Unlawful discrimination. The letter states that NYDFS has determined that insurers’ use of external data sources in underwriting has the strong potential to mask forms of discrimination prohibited by various state and federal anti-discrimination laws.2 In particular, it notes many of these sources use geographical data (including community-level mortality, addiction and smoking data), homeownership data, credit information, educational attainment, licensure, civil judgments and court records, “which have the potential to reflect disguised and illegal race-based underwriting” in violation of New York law. It also notes how other models and algorithms purport to make predictions about a consumer’s health status based on other sources of information that “may either lack a sufficient rationale or actuarial basis and may also have a strong potential to have a disparate impact on the protected classes identified in New York and federal law.”3 The circular letter defines a number of “principles” insurers should use as guidance in using external data sources in underwriting:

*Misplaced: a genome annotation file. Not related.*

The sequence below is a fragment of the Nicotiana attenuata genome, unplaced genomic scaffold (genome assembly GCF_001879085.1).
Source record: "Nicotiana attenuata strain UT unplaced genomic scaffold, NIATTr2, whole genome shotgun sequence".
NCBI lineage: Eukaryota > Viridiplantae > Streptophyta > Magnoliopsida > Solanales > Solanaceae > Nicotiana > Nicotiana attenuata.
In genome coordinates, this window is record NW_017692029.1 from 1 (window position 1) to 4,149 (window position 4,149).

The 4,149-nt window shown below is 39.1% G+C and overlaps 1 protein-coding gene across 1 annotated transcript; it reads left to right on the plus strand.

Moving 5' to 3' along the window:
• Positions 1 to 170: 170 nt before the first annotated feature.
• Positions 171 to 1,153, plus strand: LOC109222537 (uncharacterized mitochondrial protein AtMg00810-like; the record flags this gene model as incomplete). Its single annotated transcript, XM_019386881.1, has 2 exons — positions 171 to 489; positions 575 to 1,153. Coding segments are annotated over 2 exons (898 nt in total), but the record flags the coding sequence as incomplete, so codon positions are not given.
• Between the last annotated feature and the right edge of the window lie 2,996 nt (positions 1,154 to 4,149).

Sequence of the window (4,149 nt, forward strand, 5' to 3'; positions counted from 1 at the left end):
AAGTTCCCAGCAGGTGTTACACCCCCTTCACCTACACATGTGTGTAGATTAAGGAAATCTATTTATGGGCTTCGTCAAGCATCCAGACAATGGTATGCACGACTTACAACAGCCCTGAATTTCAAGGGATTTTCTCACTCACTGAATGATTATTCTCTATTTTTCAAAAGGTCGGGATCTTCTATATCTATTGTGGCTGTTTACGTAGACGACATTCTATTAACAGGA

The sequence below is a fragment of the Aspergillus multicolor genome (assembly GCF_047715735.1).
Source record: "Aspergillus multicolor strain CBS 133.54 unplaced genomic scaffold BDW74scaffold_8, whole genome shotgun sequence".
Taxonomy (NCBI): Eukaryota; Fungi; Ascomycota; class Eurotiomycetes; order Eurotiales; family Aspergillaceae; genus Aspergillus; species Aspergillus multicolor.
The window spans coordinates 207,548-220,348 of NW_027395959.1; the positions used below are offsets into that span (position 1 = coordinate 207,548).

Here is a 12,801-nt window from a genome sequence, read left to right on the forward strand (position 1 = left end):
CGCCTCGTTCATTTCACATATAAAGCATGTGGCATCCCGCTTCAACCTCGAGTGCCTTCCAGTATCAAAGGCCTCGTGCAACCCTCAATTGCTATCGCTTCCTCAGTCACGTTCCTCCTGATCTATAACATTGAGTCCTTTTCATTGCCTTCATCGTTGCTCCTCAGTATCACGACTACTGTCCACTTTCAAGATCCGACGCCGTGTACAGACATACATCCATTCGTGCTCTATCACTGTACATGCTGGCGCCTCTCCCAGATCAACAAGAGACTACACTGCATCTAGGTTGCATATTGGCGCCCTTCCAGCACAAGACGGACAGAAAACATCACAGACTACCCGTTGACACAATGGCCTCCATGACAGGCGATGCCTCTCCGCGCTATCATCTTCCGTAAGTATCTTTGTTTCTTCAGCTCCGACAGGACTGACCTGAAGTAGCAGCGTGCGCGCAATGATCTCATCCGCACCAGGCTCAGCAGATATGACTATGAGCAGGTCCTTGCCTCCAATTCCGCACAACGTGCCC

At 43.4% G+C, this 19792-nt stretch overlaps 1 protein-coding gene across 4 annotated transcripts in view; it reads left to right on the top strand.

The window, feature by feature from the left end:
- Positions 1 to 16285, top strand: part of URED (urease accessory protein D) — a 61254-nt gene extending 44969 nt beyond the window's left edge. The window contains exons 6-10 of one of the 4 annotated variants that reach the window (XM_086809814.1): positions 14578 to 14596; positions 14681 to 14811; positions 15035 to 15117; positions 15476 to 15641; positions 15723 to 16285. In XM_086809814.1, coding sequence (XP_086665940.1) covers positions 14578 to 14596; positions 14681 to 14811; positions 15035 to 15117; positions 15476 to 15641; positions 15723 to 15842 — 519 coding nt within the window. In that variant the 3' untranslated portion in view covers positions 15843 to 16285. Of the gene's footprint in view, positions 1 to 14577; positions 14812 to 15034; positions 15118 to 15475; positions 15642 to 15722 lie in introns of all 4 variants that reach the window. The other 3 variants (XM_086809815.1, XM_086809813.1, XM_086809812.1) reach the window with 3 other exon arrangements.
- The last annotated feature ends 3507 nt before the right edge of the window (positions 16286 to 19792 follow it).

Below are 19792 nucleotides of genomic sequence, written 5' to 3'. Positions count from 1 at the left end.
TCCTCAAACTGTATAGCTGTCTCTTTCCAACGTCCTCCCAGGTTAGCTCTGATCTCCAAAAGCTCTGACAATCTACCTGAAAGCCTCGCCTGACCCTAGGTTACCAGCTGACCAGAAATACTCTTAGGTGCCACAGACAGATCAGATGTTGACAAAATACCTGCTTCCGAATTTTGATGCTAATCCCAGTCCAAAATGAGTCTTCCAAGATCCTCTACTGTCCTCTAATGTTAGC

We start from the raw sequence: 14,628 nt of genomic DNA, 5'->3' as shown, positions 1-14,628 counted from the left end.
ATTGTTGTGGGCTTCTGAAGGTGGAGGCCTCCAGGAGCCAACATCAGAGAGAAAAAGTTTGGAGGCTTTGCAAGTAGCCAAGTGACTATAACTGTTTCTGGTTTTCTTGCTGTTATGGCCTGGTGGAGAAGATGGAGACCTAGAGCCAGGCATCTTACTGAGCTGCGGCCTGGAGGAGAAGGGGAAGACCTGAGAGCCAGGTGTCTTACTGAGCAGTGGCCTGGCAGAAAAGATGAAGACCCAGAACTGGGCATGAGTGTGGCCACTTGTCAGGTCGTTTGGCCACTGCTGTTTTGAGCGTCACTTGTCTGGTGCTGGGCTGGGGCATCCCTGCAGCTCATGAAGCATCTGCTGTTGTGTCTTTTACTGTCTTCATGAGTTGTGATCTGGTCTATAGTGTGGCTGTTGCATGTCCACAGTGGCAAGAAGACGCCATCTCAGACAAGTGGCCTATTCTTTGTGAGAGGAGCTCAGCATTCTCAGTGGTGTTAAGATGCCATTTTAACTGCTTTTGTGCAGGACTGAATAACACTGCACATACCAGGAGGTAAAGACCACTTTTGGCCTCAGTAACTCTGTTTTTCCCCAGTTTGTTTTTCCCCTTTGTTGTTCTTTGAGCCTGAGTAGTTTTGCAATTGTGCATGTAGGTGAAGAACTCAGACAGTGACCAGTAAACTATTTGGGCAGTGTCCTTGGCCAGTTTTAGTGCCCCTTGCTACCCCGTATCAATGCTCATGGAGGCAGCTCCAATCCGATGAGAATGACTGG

First, the insurer should determine that the external tools or data sources do not in any way collect or utilize prohibited criteria. In doing so, an insurer may not simply rely on a vendor’s claims of non-discrimination or the proprietary nature of third-party processes to justify failing to independently determine compliance with anti-discrimination laws.